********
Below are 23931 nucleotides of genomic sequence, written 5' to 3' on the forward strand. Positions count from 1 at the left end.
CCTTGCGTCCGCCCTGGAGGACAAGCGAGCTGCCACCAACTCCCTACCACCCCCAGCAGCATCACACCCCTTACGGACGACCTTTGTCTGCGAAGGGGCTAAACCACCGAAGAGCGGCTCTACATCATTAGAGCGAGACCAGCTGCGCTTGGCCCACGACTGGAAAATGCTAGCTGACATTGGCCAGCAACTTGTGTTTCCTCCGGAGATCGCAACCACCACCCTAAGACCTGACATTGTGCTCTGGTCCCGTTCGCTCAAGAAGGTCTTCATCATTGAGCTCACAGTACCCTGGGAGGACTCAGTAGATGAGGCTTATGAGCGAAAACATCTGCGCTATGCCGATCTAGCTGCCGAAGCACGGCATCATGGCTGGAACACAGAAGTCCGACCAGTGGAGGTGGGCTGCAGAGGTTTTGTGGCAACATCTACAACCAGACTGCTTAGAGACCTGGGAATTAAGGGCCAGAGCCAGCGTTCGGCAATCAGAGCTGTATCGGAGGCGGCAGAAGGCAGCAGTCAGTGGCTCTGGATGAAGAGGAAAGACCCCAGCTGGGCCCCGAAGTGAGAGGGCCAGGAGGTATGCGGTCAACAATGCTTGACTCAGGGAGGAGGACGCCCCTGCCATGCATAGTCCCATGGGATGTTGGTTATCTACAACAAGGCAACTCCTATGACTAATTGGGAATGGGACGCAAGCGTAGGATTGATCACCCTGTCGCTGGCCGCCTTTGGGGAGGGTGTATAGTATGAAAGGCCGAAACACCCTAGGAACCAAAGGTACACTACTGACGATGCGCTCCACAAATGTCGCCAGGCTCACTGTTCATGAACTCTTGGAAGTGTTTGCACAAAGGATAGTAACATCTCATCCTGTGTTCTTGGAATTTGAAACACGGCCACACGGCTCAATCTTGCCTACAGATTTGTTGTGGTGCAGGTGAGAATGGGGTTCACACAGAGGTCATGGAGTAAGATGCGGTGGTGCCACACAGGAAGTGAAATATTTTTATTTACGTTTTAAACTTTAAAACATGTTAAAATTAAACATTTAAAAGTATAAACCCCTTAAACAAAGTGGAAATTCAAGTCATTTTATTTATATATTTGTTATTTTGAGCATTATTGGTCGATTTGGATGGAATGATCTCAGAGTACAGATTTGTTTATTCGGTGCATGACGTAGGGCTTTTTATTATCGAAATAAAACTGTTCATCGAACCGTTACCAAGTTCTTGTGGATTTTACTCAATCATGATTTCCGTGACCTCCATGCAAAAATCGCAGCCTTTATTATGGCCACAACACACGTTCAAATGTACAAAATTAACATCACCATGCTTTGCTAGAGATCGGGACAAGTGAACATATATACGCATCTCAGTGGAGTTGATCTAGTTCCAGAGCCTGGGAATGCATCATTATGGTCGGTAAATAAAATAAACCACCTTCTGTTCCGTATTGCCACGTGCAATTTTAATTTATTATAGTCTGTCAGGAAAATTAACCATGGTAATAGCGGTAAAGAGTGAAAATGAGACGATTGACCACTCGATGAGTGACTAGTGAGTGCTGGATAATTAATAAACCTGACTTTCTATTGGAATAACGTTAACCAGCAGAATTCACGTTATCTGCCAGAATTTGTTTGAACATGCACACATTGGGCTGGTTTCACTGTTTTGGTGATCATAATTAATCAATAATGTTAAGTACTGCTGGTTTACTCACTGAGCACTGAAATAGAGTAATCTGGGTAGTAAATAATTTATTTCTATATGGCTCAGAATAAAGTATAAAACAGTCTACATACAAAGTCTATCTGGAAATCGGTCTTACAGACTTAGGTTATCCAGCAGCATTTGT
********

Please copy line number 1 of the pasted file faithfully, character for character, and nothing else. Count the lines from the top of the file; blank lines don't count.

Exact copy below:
Below are 23931 nucleotides of genomic sequence, written 5' to 3' on the forward strand. Positions count from 1 at the left end.